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Author Topic: Explain the failing economy to me  (Read 2590 times)
Navigator2001Plus
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« on: March 08, 2010, 08:38 pm »

In my non-expert opinion, it looks like much of the problem is big corporations cutting jobs and hours and pay as much as possible to increase profits. This leads to the working class not being able to afford the products these companies are selling, leading to them needing to cut even more jobs, and a vicious cycle gets started.

Is that close to accurate? What other factors are there that I'm not thinking of? How would you fix the economy if you could magically control every company? Or does the problem lie more with government policies?

In my (again, non-expert) opinion, things would be alright if somehow you could get every company to not cut jobs and increase wages a little bit, at the expense of some profit, but you'd see bigger returns later on as those workers would have more disposable income. Is this stupidly naive?
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« Reply #1 on: March 09, 2010, 03:08 am »

It is not just about profit margins. When we had that run of bank collapses, credit tightened up, and taxes did not decrease - some business tax rates actually went up as the various governments tried to claw back some of the bailout money.
So any business now is paying more in tax, selling less, has a difficult time getting credit for expansion and overheads, and in a lot of cases is having to chase payment for goods already shipped. All while banks are demanding repayment of outstanding financing.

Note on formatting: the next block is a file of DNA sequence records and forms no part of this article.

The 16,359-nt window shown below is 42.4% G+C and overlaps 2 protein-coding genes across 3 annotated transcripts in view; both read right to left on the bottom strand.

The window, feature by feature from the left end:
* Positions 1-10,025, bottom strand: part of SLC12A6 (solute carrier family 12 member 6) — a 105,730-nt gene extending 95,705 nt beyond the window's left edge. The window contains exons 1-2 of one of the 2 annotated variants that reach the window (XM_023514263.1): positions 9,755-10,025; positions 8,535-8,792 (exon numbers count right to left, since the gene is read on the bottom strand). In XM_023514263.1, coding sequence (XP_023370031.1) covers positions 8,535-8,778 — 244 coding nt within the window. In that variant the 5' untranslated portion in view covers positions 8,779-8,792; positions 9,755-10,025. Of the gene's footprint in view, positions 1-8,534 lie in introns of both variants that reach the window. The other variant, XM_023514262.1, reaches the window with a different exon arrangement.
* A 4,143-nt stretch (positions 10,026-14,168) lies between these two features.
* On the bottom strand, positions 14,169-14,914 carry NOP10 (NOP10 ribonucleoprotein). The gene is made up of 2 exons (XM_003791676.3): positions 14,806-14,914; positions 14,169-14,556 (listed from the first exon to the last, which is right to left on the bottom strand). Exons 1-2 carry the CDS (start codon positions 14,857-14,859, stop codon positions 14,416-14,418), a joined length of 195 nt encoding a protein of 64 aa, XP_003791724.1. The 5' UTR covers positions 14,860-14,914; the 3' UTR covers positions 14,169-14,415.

The logical thing is to ride it out, but corporations have, by law (here in the UK and I assume it is the same in the US) to have enough cash to cover their operating costs. Businesses which don't get put into administration. The big 4 accountancy firms here have been milking this for all it is worth, as they report a company, then get guaranteed fees for winding it down.
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Karlski
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« Reply #2 on: March 09, 2010, 08:49 am »

You also need to realise that businesses as a general rule don't like having actual cash money. If they have money sitting around waiting to be spent, then that is basically costing them money because it could be being used to make more money - what's called opportunity cost. So most businesses run on credit, of a sort; they get their goods or whatever that they use to make money and then pay their suppliers at the end of a set cycle.


Now, if credit dries up - if the suppliers don't have credit to run their businesses until they get money from the businesses in question - then the suppliers can't extend credit to the companies, the companies can't get the capital needed to get supplies to continue trading, and everything falls over in a heap.
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« Reply #3 on: March 12, 2010, 03:09 pm »

big corporations cutting jobs and hours and pay as much as possible to increase profits.

That is actually a reasonable definition of competitive capitalism. Companies have to always hone costs (staff, infrastructure, logistics etc) just to keep up with or try and get an edge over their competitors.